The Negotiator Magazine

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1. Paint the picture.

Since we are more likely to remember and be influenced by vivid and colorful descriptions of matters, verbally paint the picture. Sometimes, even literally paint the picture, using audio-visual elements to illustrate critical elements of the negotiation. Also, avoid using excessively dry, boring language. Spice it up, but don't overdo it. Then back up your visual images with actual evidence. And above all, don't mislead -- like the car salesman above. If you're dealing with sophisticated counterparts, your lost credibility will cost you in the end.

2. Focus on your goal.

Prepare and set your goal -- to the extent you can -- before you begin the direct contact element of the negotiation.

By preparing first and then remaining focused on your goal, you will minimize the extent to which you will be overly influenced by the other side's vivid descriptions.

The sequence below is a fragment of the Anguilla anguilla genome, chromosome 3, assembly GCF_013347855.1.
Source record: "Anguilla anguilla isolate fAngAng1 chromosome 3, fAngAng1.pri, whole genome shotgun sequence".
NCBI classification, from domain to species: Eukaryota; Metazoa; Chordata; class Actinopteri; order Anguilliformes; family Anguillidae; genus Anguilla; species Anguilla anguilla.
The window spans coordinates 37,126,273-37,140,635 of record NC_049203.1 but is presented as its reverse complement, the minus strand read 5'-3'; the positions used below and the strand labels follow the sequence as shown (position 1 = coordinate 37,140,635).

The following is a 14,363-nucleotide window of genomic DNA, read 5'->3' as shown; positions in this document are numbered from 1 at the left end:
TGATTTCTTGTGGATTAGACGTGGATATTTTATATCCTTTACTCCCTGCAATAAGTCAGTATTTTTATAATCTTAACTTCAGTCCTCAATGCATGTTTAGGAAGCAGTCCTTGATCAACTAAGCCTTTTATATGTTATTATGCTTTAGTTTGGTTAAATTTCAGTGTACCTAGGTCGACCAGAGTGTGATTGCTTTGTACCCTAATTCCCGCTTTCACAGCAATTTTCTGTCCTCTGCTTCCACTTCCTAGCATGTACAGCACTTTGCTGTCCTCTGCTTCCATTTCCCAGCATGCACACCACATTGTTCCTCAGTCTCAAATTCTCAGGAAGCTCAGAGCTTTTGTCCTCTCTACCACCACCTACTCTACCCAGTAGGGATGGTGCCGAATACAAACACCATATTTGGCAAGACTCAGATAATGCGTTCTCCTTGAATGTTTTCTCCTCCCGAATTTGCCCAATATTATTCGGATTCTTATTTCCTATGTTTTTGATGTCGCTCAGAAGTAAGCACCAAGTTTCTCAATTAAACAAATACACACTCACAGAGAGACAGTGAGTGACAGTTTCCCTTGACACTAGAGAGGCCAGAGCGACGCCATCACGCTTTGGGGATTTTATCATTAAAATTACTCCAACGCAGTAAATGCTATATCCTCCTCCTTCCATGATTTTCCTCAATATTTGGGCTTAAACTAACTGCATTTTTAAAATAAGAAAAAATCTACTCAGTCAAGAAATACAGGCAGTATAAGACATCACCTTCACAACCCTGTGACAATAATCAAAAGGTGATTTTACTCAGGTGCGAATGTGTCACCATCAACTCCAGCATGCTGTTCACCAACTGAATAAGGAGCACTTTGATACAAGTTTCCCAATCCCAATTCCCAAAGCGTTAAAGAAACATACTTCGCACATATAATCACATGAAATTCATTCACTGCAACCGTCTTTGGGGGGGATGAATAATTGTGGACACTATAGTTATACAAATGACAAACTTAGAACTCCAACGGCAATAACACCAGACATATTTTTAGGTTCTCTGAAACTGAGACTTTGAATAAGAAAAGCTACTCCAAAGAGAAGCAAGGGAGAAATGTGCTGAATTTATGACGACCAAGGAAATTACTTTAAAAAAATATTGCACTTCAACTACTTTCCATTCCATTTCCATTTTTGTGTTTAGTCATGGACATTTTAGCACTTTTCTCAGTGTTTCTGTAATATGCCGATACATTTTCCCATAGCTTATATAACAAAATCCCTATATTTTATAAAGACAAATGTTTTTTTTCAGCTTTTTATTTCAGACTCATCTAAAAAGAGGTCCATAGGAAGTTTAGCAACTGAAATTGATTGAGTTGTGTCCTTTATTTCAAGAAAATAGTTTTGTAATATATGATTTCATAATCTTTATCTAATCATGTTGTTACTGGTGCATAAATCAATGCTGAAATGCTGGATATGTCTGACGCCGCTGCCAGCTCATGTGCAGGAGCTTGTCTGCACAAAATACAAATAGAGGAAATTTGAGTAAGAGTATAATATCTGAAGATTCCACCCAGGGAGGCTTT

As Bazerman notes, "unprepared negotiators are far more susceptible than their prepared counterparts to the lure of vivid information." So when they paint the picture, evaluate its true relevance. Be especially wary of colorful analogies and emotional triggers.

3. Analyze the statistics behind the glitz.

When you see glitz or hear overly colorful language, research the standards and statistics behind it. Better yet, start by researching the standards and evidence underlying your negotiation issues.

Sometimes, you will find the colorful characterizations of issues will be supported. But other times, like with extended warranties, you will find that your counterpart will be using vivid language to try to distract you from the lack of supporting evidence.

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